Medline: 10791524

The fulltext Lancet 355(9213): 1404-1411, 2000. is available online for subscribers.

Surgery and postoperative radiotherapy versus surgery alone for patients with stage-1 endometrial carcinoma: multicentre randomised trial.

Creutzberg CL, van Putten WL, et al., for the PORTEC Study Group


Postoperative radiotherapy for International Federation of Gynaecology and Obstetrics (FIGO) stage-1 endometrial carcinoma is a subject of controversy due to the low relapse rate and the lack of data from randomised trials. We did a multicentre prospective randomised trial to find whether postoperative pelvic radiotherapy improves locoregional control and survival for patients with stage-1 endometrial carcinoma.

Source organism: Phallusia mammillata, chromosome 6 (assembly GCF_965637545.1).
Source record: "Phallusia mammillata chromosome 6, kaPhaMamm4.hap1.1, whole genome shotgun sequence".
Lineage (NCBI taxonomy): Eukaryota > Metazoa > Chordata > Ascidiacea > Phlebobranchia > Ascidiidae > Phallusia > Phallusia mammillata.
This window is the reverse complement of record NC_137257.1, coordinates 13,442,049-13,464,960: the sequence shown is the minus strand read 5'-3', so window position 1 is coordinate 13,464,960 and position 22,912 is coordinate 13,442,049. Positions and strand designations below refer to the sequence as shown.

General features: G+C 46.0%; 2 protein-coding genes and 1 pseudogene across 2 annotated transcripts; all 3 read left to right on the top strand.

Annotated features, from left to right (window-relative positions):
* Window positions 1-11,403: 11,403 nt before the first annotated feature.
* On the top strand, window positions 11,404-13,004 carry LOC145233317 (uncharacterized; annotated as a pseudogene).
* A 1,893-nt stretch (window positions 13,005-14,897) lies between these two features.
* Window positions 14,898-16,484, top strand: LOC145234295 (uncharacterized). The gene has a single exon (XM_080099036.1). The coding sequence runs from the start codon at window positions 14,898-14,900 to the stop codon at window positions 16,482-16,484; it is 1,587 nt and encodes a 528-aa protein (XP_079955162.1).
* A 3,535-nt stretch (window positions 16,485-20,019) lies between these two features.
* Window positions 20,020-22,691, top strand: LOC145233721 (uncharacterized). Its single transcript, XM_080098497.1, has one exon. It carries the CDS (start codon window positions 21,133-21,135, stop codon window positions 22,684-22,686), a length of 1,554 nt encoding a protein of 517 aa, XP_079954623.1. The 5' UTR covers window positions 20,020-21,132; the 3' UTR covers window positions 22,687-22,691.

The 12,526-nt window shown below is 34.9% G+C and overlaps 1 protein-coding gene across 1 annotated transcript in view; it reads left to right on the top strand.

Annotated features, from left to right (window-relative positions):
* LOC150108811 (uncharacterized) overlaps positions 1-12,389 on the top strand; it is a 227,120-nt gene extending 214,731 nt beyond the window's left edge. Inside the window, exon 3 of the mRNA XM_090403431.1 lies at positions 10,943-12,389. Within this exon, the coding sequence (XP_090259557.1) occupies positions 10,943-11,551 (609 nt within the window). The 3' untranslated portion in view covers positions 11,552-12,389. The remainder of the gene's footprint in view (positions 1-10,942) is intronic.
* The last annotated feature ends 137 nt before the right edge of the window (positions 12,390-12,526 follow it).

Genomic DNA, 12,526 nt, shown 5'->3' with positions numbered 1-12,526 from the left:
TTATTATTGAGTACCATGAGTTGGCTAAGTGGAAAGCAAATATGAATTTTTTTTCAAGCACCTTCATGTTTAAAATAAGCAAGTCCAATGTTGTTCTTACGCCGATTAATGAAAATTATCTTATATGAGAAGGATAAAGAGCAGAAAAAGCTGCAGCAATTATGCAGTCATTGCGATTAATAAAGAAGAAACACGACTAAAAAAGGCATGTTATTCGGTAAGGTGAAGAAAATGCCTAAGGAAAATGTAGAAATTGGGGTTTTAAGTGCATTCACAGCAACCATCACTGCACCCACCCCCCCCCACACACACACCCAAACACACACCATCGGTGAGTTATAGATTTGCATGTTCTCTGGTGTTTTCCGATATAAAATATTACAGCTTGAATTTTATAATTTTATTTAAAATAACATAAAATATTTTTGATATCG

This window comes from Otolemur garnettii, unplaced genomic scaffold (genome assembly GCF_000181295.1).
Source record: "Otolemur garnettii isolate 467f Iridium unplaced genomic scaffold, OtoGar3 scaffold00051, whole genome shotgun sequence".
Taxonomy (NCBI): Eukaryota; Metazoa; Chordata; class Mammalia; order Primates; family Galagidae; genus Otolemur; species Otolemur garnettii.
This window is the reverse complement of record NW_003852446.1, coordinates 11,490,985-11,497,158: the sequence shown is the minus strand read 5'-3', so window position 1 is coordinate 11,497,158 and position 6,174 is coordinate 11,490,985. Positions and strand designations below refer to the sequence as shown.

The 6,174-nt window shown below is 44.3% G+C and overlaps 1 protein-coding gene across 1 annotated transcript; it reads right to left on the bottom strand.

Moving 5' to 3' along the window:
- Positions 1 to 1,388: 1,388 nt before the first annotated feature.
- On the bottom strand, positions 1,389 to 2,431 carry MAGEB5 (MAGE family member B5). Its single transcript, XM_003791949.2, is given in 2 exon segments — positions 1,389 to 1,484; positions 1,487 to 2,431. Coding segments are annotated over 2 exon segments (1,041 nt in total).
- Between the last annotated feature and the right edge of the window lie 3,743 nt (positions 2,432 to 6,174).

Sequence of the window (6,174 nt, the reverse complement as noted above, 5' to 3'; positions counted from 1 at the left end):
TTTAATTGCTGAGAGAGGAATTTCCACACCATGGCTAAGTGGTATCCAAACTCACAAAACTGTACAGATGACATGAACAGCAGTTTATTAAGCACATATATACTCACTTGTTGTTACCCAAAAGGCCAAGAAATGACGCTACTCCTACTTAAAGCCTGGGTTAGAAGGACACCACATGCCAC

Patients with stage-1 endometrial carcinoma (grade 1 with deep [> or =50%] myometrial invasion, grade 2 with any invasion, or grade 3 with superficial [<50%] invasion) were enrolled. After total abdominal hysterectomy and bilateral salpingo-oophorectomy, without lymphadenectomy, 715 patients from 19 radiation oncology centres were randomised to pelvic radiotherapy (46 Gy) or no further treatment. The primary study endpoints were locoregional recurrence and death, with treatment-related morbidity and survival after relapse as secondary endpoints. FINDINGS: Analysis was done according to the intention-to-treat principle. Of the 715 patients, 714 could be evaluated. The median duration of follow-up was 52 months. 5-year actuarial locoregional recurrence rates were 4% in the radiotherapy group and 14% in the control group (p<0.001). Actuarial 5-year overall survival rates were similar in the two groups: 81% (radiotherapy) and 85% (controls), p=0.31. Endometrial-cancer-related death rates were 9% in the radiotherapy group and 6% in the control group (p=0.37). Treatment-related complications occurred in 25% of radiotherapy patients, and in 6% of the controls (p<0.0001). Two-thirds of the complications were grade 1. Grade 3-4 complications were seen in eight patients, of which seven were in the radiotherapy group (2%). 2-year survival after vaginal recurrence was 79%, in contrast to 21% after pelvic recurrence or distant metastases. Survival after relapse was significantly (p=0.02) better for patients in the control group. Multivariate analysis showed that for locoregional recurrence, radiotherapy and age below 60 years were significant favourable prognostic factors. INTERPRETATION: Postoperative radiotherapy in stage-1 endometrial carcinoma reduces locoregional recurrence but has no impact on overall survival. Radiotherapy increases treatment-related morbidity. Postoperative radiotherapy is not indicated in patients with stage-1 endometrial carcinoma below 60 years and patients with grade-2 tumours with superficial invasion.

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